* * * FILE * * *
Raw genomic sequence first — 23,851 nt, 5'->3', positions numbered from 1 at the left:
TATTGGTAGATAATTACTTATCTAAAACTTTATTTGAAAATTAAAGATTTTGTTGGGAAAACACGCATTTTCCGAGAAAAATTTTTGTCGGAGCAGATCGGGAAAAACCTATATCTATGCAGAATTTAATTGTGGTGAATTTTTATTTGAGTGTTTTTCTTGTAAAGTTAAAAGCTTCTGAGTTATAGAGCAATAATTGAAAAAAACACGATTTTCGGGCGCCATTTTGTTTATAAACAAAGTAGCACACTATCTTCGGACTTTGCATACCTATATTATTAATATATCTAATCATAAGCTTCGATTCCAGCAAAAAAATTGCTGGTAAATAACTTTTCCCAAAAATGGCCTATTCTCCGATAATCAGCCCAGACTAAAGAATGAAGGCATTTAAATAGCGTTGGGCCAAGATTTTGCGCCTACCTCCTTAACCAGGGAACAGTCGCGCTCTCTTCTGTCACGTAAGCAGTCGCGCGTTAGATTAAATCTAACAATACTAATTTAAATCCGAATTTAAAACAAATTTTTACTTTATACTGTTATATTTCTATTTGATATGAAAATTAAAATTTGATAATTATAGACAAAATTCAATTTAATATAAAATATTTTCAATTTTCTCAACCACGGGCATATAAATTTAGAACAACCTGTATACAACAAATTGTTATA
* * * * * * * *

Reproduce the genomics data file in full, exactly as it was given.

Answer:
Raw genomic sequence first — 23,851 nt, 5'->3', positions numbered from 1 at the left:
TATTGGTAGATAATTACTTATCTAAAACTTTATTTGAAAATTAAAGATTTTGTTGGGAAAACACGCATTTTCCGAGAAAAATTTTTGTCGGAGCAGATCGGGAAAAACCTATATCTATGCAGAATTTAATTGTGGTGAATTTTTATTTGAGTGTTTTTCTTGTAAAGTTAAAAGCTTCTGAGTTATAGAGCAATAATTGAAAAAAACACGATTTTCGGGCGCCATTTTGTTTATAAACAAAGTAGCACACTATCTTCGGACTTTGCATACCTATATTATTAATATATCTAATCATAAGCTTCGATTCCAGCAAAAAAATTGCTGGTAAATAACTTTTCCCAAAAATGGCCTATTCTCCGATAATCAGCCCAGACTAAAGAATGAAGGCATTTAAATAGCGTTGGGCCAAGATTTTGCGCCTACCTCCTTAACCAGGGAACAGTCGCGCTCTCTTCTGTCACGTAAGCAGTCGCGCGTTAGATTAAATCTAACAATACTAATTTAAATCCGAATTTAAAACAAATTTTTACTTTATACTGTTATATTTCTATTTGATATGAAAATTAAAATTTGATAATTATAGACAAAATTCAATTTAATATAAAATATTTTCAATTTTCTCAACCACGGGCATATAAATTTAGAACAACCTGTATACAACAAATTGTTATA